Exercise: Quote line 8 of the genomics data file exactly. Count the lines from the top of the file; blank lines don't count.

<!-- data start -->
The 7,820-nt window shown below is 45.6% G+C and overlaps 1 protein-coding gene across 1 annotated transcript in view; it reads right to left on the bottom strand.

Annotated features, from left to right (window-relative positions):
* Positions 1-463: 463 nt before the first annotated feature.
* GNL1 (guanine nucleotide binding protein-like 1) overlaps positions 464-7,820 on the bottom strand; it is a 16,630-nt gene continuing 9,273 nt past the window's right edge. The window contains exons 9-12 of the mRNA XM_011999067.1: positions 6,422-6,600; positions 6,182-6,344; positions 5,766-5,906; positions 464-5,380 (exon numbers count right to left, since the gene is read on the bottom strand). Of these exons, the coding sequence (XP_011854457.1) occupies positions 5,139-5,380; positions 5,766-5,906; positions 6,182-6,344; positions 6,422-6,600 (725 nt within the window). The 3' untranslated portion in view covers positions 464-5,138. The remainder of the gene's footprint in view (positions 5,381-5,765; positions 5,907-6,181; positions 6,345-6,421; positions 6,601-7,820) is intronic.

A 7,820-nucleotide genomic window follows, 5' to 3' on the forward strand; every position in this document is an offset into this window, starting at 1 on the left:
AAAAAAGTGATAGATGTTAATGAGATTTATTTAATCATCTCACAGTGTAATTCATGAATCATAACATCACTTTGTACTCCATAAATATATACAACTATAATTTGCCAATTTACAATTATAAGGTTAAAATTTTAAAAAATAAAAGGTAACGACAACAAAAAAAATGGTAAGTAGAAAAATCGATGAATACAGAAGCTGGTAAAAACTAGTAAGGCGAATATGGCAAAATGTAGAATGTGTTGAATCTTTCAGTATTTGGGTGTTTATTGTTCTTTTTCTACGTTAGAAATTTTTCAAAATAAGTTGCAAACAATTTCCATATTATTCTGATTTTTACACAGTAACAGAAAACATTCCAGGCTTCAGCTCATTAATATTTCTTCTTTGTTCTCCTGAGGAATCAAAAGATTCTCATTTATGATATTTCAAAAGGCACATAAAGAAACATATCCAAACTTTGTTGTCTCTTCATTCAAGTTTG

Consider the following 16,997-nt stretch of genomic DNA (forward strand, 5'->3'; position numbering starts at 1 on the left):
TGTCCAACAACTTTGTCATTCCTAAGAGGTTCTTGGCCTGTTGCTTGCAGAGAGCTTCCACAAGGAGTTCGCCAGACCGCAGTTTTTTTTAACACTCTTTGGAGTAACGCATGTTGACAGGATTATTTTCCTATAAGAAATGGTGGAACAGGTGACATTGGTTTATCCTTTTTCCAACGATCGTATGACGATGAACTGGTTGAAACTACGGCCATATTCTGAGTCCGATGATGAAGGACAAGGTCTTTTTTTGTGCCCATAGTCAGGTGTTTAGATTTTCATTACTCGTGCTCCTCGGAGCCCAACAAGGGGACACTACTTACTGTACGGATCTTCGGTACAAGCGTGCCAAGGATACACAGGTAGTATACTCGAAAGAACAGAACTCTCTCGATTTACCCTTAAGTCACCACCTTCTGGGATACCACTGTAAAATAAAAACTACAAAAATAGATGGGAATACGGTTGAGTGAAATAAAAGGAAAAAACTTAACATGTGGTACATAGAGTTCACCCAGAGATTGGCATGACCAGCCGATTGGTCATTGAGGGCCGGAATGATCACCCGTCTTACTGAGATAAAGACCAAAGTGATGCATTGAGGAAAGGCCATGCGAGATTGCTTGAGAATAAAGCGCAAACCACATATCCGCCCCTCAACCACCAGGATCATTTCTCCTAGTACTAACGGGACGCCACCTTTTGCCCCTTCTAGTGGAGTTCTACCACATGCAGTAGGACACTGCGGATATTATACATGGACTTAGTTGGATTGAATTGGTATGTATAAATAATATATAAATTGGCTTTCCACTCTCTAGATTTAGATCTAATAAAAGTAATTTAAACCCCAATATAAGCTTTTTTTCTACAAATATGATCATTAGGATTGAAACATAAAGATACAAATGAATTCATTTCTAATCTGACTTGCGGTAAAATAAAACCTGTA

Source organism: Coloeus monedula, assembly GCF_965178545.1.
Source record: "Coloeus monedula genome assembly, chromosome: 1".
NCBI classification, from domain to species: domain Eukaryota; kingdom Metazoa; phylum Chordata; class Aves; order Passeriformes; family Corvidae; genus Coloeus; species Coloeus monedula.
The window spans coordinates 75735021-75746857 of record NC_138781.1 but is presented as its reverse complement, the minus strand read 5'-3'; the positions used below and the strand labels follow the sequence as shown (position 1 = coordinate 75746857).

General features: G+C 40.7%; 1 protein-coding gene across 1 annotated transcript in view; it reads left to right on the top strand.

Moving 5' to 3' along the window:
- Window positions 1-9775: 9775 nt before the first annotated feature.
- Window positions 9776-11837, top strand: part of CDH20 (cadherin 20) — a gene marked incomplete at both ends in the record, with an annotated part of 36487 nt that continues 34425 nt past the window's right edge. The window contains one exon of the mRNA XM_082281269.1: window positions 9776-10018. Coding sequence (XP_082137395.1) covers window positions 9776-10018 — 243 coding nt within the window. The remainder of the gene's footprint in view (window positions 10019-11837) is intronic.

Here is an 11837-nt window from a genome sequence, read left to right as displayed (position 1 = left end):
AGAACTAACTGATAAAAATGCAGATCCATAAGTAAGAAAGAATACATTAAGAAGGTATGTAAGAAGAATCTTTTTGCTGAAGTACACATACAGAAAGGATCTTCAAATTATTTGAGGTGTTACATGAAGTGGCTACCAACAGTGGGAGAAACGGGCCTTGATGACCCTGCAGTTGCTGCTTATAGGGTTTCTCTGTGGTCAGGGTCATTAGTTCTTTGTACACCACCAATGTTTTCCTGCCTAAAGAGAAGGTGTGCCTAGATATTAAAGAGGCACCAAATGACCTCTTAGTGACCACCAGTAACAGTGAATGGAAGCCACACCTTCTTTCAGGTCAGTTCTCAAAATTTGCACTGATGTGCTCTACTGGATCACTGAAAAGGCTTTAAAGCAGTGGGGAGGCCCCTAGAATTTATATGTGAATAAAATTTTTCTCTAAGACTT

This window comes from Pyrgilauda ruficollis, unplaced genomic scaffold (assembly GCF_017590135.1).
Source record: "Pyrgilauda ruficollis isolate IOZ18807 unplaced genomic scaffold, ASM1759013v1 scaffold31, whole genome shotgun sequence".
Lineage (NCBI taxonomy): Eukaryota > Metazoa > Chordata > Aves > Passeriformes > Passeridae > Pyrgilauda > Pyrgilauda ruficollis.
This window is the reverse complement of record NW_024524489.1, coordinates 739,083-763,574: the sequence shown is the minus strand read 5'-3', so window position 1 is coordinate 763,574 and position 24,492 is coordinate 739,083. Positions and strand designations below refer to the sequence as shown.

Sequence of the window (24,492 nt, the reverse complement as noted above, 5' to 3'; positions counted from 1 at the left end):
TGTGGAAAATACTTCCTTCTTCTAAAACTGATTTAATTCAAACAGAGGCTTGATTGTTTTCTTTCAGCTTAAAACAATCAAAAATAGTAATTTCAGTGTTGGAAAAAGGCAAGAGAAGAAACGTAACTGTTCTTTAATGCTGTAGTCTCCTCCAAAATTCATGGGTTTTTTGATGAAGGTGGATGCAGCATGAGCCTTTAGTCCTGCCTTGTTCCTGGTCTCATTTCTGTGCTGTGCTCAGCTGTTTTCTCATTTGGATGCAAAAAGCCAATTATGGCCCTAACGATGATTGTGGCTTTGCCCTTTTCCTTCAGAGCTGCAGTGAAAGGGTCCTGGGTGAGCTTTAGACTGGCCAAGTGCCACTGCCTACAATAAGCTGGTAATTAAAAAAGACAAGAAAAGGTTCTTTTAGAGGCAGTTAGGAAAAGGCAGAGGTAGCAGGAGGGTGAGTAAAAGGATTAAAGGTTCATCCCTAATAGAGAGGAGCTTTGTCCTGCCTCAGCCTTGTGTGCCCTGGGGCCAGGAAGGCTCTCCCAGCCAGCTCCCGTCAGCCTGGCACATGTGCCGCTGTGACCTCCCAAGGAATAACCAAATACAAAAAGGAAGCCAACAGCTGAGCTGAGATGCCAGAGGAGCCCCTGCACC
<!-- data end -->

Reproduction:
TGTCCAACAACTTTGTCATTCCTAAGAGGTTCTTGGCCTGTTGCTTGCAGAGAGCTTCCACAAGGAGTTCGCCAGACCGCAGTTTTTTTTAACACTCTTTGGAGTAACGCATGTTGACAGGATTATTTTCCTATAAGAAATGGTGGAACAGGTGACATTGGTTTATCCTTTTTCCAACGATCGTATGACGATGAACTGGTTGAAACTACGGCCATATTCTGAGTCCGATGATGAAGGACAAGGTCTTTTTTTGTGCCCATAGTCAGGTGTTTAGATTTTCATTACTCGTGCTCCTCGGAGCCCAACAAGGGGACACTACTTACTGTACGGATCTTCGGTACAAGCGTGCCAAGGATACACAGGTAGTATACTCGAAAGAACAGAACTCTCTCGATTTACCCTTAAGTCACCACCTTCTGGGATACCACTGTAAAATAAAAACTACAAAAATAGATGGGAATACGGTTGAGTGAAATAAAAGGAAAAAACTTAACATGTGGTACATAGAGTTCACCCAGAGATTGGCATGACCAGCCGATTGGTCATTGAGGGCCGGAATGATCACCCGTCTTACTGAGATAAAGACCAAAGTGATGCATTGAGGAAAGGCCATGCGAGATTGCTTGAGAATAAAGCGCAAACCACATATCCGCCCCTCAACCACCAGGATCATTTCTCCTAGTACTAACGGGACGCCACCTTTTGCCCCTTCTAGTGGAGTTCTACCACATGCAGTAGGACACTGCGGATATTATACATGGACTTAGTTGGATTGAATTGGTATGTATAAATAATATATAAATTGGCTTTCCACTCTCTAGATTTAGATCTAATAAAAGTAATTTAAACCCCAATATAAGCTTTTTTTCTACAAATATGATCATTAGGATTGAAACATAAAGATACAAATGAATTCATTTCTAATCTGACTTGCGGTAAAATAAAACCTGTA